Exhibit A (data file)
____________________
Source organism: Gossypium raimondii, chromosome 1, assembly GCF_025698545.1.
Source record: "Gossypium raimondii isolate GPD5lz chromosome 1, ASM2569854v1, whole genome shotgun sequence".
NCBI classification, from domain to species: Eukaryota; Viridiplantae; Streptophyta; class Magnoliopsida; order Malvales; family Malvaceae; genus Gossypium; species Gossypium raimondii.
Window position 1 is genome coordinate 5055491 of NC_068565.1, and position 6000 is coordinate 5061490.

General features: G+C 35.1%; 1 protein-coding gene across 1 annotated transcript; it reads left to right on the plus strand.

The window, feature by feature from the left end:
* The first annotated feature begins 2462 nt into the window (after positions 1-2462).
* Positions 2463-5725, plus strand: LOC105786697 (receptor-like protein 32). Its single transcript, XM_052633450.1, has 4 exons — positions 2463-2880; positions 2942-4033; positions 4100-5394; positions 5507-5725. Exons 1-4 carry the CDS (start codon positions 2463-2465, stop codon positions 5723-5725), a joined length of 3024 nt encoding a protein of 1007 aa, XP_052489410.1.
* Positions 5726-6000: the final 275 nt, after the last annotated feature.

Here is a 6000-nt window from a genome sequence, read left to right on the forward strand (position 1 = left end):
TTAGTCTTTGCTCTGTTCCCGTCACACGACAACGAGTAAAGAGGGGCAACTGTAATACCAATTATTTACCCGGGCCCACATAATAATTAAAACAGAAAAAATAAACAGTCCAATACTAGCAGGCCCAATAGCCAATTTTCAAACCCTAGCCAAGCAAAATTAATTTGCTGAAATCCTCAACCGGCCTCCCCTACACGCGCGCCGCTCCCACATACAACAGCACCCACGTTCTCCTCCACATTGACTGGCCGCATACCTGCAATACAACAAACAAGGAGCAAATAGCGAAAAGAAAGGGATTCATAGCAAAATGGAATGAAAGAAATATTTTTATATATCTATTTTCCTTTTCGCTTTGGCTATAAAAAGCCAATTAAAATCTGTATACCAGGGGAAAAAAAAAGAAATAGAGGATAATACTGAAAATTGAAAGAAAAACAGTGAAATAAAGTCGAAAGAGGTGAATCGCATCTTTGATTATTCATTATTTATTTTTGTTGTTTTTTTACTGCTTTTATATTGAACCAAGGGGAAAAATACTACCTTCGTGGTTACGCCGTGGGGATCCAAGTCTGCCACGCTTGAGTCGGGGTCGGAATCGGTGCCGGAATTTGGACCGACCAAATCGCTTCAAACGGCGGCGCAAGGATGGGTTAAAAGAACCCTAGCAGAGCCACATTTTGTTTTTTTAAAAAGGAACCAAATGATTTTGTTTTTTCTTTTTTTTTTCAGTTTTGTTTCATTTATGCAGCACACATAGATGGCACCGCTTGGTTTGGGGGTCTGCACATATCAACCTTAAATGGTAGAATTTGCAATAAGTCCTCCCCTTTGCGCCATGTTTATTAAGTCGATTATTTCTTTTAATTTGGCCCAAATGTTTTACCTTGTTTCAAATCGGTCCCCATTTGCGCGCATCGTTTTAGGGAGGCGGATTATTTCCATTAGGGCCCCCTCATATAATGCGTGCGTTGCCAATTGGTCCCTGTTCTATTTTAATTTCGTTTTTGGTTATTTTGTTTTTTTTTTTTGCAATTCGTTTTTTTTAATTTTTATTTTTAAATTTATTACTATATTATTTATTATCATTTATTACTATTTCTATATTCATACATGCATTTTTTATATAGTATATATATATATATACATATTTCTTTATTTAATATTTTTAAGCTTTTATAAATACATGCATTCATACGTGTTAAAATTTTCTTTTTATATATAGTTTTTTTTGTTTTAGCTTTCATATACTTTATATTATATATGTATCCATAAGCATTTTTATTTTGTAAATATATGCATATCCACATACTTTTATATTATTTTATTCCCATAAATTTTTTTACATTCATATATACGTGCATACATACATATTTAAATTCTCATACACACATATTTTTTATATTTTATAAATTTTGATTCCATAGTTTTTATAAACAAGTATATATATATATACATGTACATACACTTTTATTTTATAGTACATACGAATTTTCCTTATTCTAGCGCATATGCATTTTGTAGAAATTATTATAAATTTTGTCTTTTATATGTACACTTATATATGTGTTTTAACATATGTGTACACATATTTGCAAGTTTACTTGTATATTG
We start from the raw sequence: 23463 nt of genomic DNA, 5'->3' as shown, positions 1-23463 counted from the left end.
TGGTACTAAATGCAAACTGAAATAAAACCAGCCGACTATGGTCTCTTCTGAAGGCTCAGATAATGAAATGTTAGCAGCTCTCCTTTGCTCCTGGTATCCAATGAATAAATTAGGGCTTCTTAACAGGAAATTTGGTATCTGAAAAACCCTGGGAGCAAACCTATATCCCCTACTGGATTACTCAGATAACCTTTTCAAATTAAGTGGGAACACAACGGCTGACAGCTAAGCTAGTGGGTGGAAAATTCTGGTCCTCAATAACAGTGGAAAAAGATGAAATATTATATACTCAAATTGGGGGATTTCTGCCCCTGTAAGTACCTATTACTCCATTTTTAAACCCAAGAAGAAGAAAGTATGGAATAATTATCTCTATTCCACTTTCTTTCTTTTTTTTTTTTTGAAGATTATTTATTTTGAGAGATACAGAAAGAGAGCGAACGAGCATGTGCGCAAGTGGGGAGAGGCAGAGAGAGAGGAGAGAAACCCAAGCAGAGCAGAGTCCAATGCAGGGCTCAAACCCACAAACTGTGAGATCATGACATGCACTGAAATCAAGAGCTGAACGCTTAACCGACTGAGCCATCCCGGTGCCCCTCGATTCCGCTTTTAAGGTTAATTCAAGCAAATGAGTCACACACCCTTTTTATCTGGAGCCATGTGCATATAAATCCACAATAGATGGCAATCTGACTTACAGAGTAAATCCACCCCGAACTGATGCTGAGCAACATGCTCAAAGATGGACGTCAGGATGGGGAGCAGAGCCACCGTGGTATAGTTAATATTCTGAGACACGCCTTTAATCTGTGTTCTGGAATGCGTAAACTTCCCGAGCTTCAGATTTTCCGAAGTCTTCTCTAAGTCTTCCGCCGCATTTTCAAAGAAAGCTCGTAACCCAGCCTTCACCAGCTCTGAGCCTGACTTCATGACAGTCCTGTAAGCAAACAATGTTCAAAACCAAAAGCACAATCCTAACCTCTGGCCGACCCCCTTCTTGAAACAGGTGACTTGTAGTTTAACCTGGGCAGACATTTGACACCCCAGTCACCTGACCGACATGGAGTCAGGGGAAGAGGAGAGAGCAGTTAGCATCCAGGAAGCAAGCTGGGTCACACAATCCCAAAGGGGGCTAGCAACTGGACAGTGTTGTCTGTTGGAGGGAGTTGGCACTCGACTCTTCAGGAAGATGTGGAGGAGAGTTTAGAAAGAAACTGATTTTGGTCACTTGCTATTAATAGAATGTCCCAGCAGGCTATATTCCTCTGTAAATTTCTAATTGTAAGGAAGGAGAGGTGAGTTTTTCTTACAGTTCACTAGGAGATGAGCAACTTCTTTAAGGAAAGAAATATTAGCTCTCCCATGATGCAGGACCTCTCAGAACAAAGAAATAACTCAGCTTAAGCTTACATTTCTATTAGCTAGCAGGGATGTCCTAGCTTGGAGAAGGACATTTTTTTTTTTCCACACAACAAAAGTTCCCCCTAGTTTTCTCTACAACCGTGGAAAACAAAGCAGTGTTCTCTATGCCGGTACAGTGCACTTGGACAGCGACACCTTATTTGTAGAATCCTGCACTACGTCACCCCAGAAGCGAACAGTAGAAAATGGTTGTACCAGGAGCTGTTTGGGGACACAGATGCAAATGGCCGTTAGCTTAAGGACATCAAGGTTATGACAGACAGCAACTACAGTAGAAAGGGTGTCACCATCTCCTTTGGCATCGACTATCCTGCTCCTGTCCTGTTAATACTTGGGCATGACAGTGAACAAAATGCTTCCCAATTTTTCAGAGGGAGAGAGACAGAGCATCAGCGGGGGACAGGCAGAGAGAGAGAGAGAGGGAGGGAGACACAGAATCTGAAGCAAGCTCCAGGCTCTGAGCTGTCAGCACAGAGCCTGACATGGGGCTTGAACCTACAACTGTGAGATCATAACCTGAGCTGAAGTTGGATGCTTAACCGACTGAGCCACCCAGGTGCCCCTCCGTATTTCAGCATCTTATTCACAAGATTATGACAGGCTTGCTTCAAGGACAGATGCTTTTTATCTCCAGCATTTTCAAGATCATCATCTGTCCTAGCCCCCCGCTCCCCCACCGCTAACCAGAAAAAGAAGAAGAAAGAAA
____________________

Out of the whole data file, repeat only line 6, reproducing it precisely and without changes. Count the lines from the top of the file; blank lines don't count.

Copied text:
The window, feature by feature from the left end: